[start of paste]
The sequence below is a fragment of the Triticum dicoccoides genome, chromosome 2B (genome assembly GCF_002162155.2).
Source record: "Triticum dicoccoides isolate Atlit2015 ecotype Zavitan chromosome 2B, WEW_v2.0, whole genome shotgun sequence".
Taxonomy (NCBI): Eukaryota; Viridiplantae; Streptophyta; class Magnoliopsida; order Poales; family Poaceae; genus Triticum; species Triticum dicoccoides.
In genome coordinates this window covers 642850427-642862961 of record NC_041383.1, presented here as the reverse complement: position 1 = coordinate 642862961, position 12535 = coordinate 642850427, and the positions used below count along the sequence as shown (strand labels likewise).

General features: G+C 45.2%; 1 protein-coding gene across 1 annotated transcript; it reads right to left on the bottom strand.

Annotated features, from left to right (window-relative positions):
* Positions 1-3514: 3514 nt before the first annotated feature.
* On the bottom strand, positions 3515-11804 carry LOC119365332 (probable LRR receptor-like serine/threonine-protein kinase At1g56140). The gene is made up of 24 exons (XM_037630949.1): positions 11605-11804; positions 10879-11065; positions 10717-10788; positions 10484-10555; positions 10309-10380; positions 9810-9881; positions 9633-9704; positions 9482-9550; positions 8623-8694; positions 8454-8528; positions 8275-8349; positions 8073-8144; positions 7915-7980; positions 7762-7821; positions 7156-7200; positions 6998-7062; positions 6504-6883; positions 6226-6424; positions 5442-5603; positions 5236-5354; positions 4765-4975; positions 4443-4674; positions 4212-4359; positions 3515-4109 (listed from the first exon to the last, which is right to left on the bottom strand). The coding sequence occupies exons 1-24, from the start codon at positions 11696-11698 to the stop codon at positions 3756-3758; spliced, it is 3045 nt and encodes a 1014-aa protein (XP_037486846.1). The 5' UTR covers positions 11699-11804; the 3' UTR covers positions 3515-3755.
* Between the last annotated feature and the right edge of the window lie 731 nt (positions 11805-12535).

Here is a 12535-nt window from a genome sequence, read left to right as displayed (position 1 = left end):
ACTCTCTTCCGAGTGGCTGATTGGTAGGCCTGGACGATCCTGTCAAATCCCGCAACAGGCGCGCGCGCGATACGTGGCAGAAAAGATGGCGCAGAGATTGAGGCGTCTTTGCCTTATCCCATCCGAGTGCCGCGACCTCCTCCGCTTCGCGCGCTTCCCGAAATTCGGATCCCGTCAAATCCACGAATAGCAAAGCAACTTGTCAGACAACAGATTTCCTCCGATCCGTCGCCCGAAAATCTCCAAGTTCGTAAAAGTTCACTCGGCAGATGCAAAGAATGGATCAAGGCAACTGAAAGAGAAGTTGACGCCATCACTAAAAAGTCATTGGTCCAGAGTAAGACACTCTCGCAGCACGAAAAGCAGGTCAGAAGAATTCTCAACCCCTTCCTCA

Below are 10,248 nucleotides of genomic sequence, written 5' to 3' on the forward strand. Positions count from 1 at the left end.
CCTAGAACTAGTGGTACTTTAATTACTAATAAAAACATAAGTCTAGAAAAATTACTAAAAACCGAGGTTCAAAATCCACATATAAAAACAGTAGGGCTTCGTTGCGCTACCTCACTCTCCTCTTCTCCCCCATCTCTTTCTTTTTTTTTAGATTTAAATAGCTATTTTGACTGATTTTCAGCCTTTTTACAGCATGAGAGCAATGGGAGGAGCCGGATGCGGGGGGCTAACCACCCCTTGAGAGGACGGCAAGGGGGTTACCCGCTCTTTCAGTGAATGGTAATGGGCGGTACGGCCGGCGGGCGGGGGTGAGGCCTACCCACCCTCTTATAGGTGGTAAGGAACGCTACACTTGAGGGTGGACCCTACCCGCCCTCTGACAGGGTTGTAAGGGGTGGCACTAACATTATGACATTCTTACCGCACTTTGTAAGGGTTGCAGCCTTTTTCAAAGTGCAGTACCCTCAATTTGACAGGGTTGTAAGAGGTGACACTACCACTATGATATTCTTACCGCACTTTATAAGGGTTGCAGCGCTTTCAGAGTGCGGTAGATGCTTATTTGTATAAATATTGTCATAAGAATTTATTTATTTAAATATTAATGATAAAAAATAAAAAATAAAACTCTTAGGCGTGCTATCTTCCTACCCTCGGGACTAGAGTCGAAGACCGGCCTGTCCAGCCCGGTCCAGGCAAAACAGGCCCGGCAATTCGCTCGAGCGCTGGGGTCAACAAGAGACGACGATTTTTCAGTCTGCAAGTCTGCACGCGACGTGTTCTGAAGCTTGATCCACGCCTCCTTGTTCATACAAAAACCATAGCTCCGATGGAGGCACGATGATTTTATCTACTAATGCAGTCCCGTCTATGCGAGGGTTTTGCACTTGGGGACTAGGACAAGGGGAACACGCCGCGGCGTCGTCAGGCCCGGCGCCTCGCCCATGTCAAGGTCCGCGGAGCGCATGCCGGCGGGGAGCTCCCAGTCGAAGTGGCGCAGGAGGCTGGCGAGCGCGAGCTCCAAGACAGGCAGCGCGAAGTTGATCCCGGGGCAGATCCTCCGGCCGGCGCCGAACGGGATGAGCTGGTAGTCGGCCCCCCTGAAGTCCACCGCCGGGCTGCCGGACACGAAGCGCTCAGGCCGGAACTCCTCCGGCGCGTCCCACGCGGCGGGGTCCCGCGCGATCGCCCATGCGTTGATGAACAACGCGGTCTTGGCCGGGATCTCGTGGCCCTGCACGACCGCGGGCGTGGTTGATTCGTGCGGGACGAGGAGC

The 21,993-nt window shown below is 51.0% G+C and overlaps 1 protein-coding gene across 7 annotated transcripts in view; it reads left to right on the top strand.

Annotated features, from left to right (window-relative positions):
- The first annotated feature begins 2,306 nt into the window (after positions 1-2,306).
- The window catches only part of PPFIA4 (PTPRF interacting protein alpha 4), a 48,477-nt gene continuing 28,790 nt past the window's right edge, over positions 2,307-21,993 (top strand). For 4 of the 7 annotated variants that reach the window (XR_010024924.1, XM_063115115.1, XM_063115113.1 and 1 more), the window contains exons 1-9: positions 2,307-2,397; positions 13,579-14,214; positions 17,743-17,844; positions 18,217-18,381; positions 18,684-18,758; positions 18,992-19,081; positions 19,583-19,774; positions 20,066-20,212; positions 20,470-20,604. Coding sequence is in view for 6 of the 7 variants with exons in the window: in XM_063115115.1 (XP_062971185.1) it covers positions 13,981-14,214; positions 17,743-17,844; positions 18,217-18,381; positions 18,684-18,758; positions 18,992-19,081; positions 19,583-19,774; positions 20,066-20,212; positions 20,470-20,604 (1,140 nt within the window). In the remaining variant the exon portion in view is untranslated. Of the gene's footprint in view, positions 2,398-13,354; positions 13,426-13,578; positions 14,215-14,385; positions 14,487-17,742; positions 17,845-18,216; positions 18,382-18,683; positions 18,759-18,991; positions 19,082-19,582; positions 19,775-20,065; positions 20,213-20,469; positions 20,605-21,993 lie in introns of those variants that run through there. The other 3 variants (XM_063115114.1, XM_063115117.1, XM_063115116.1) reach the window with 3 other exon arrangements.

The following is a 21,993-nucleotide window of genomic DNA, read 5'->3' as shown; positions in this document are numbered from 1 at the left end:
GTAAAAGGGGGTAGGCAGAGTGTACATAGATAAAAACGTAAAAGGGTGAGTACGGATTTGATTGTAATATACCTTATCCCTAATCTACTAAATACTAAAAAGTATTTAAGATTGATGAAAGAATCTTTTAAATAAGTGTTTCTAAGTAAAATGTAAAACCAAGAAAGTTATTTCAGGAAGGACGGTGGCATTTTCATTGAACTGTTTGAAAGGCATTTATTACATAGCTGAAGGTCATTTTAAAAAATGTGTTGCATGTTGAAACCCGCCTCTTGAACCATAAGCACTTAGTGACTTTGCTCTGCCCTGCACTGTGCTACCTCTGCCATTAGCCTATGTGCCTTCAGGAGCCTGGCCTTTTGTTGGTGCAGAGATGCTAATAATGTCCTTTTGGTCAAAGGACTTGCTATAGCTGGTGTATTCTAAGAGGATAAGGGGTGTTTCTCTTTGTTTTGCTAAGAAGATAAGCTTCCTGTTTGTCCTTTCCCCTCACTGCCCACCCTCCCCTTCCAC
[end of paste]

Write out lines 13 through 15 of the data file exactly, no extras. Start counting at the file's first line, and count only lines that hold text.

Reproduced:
CCTAGAACTAGTGGTACTTTAATTACTAATAAAAACATAAGTCTAGAAAAATTACTAAAAACCGAGGTTCAAAATCCACATATAAAAACAGTAGGGCTTCGTTGCGCTACCTCACTCTCCTCTTCTCCCCCATCTCTTTCTTTTTTTTTAGATTTAAATAGCTATTTTGACTGATTTTCAGCCTTTTTACAGCATGAGAGCAATGGGAGGAGCCGGATGCGGGGGGCTAACCACCCCTTGAGAGGACGGCAAGGGGGTTACCCGCTCTTTCAGTGAATGGTAATGGGCGGTACGGCCGGCGGGCGGGGGTGAGGCCTACCCACCCTCTTATAGGTGGTAAGGAACGCTACACTTGAGGGTGGACCCTACCCGCCCTCTGACAGGGTTGTAAGGGGTGGCACTAACATTATGACATTCTTACCGCACTTTGTAAGGGTTGCAGCCTTTTTCAAAGTGCAGTACCCTCAATTTGACAGGGTTGTAAGAGGTGACACTACCACTATGATATTCTTACCGCACTTTATAAGGGTTGCAGCGCTTTCAGAGTGCGGTAGATGCTTATTTGTATAAATATTGTCATAAGAATTTATTTATTTAAATATTAATGATAAAAAATAAAAAATAAAACTCTTAGGCGTGCTATCTTCCTACCCTCGGGACTAGAGTCGAAGACCGGCCTGTCCAGCCCGGTCCAGGCAAAACAGGCCCGGCAATTCGCTCGAGCGCTGGGGTCAACAAGAGACGACGATTTTTCAGTCTGCAAGTCTGCACGCGACGTGTTCTGAAGCTTGATCCACGCCTCCTTGTTCATACAAAAACCATAGCTCCGATGGAGGCACGATGATTTTATCTACTAATGCAGTCCCGTCTATGCGAGGGTTTTGCACTTGGGGACTAGGACAAGGGGAACACGCCGCGGCGTCGTCAGGCCCGGCGCCTCGCCCATGTCAAGGTCCGCGGAGCGCATGCCGGCGGGGAGCTCCCAGTCGAAGTGGCGCAGGAGGCTGGCGAGCGCGAGCTCCAAGACAGGCAGCGCGAAGTTGATCCCGGGGCAGATCCTCCGGCCGGCGCCGAACGGGATGAGCTGGTAGTCGGCCCCCCTGAAGTCCACCGCCGGGCTGCCGGACACGAAGCGCTCAGGCCGGAACTCCTCCGGCGCGTCCCACGCGGCGGGGTCCCGCGCGATCGCCCATGCGTTGATGAACAACGCGGTCTTGGCCGGGATCTCGTGGCCCTGCACGACCGCGGGCGTGGTTGATTCGTGCGGGACGAGGAGC

The 21,993-nt window shown below is 51.0% G+C and overlaps 1 protein-coding gene across 7 annotated transcripts in view; it reads left to right on the top strand.

Annotated features, from left to right (window-relative positions):